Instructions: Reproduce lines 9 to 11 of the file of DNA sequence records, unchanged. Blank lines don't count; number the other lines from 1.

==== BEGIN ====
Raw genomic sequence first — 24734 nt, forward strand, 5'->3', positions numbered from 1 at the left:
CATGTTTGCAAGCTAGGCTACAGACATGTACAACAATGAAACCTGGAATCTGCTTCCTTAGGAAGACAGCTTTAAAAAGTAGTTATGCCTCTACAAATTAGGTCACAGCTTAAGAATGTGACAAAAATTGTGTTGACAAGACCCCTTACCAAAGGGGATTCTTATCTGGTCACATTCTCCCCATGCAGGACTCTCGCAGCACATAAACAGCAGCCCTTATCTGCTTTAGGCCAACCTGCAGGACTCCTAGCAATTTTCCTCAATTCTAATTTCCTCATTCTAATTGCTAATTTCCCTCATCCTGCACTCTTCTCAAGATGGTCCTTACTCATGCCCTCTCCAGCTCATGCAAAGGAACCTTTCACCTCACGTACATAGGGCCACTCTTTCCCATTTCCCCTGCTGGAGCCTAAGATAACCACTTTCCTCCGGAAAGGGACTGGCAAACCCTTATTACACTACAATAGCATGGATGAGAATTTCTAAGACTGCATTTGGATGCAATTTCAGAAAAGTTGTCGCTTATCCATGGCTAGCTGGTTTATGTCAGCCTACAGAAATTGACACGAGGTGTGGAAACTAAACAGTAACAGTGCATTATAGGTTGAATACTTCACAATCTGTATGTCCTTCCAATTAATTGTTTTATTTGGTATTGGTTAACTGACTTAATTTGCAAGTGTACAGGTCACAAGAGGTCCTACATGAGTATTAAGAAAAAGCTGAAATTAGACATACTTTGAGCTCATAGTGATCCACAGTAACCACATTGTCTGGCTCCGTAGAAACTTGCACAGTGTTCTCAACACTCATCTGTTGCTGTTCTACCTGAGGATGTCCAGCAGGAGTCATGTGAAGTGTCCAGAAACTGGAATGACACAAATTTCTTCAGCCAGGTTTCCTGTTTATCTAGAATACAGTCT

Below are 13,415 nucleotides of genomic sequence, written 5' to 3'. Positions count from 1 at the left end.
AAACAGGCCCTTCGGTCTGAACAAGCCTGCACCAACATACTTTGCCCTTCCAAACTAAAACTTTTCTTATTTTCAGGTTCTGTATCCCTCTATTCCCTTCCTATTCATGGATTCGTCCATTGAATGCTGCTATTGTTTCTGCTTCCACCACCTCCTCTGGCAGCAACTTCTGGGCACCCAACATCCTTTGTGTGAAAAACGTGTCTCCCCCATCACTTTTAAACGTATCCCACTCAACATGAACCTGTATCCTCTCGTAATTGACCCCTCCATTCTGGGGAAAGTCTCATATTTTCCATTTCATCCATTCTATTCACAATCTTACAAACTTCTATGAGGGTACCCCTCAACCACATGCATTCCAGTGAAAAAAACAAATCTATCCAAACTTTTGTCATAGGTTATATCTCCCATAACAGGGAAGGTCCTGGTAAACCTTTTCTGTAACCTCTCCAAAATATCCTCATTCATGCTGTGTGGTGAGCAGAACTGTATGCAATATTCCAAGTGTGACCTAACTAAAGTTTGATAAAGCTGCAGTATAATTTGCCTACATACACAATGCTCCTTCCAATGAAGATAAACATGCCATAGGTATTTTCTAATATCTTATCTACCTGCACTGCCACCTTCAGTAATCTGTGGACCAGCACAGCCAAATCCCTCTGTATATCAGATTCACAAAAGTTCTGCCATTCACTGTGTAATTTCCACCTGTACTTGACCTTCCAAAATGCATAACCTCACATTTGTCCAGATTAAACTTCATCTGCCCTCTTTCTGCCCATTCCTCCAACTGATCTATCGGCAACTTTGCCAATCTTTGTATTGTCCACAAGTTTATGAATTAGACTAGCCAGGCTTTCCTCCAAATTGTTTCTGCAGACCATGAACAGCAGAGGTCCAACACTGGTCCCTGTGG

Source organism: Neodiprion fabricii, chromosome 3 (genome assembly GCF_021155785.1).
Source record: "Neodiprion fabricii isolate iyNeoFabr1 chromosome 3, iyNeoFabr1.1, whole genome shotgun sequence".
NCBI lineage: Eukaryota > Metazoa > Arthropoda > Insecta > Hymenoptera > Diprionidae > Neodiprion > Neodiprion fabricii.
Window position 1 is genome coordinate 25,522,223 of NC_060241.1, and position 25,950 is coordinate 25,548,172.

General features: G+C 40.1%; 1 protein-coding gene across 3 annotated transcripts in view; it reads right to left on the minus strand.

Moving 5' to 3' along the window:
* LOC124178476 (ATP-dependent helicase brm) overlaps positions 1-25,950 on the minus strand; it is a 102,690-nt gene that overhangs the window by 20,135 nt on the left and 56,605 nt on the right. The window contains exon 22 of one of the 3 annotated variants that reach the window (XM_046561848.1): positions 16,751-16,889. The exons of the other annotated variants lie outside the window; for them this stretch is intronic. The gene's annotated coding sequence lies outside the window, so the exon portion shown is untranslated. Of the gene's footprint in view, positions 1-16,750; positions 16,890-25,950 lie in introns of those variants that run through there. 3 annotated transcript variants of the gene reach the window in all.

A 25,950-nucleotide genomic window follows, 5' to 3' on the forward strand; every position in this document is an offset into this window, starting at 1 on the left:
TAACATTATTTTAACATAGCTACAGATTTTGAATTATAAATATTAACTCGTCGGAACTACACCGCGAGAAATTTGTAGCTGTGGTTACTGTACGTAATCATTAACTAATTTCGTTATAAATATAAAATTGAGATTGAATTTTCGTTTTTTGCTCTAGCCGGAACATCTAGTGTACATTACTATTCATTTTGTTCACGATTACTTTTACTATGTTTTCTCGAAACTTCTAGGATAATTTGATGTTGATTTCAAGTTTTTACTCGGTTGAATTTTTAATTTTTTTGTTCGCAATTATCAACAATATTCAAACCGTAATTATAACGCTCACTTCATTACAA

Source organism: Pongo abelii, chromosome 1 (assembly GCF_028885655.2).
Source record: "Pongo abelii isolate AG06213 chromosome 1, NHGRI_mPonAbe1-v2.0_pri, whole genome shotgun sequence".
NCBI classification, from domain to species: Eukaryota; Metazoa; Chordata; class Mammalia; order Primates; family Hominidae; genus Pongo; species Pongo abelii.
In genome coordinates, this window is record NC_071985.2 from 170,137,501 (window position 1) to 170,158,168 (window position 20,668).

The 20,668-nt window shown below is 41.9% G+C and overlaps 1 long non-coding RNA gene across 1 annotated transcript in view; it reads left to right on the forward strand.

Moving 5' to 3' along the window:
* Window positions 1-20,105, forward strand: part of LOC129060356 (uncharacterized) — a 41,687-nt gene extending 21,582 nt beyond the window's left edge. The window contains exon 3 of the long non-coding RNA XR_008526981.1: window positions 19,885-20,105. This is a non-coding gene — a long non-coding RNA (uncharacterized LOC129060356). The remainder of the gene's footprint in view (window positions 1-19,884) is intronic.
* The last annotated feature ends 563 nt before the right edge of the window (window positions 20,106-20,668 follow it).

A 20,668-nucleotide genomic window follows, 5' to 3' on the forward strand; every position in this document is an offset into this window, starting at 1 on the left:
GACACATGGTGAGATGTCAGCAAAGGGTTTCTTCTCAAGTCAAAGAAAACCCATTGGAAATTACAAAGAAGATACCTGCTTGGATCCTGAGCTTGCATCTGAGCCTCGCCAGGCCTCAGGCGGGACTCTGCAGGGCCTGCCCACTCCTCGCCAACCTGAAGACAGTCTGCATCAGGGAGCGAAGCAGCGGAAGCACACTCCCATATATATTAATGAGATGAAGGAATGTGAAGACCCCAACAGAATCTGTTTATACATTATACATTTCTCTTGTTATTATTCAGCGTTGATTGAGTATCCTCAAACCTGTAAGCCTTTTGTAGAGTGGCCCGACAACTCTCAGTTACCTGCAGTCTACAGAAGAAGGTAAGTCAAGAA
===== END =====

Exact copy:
General features: G+C 40.1%; 1 protein-coding gene across 3 annotated transcripts in view; it reads right to left on the minus strand.

Moving 5' to 3' along the window:
* LOC124178476 (ATP-dependent helicase brm) overlaps positions 1-25,950 on the minus strand; it is a 102,690-nt gene that overhangs the window by 20,135 nt on the left and 56,605 nt on the right. The window contains exon 22 of one of the 3 annotated variants that reach the window (XM_046561848.1): positions 16,751-16,889. The exons of the other annotated variants lie outside the window; for them this stretch is intronic. The gene's annotated coding sequence lies outside the window, so the exon portion shown is untranslated. Of the gene's footprint in view, positions 1-16,750; positions 16,890-25,950 lie in introns of those variants that run through there. 3 annotated transcript variants of the gene reach the window in all.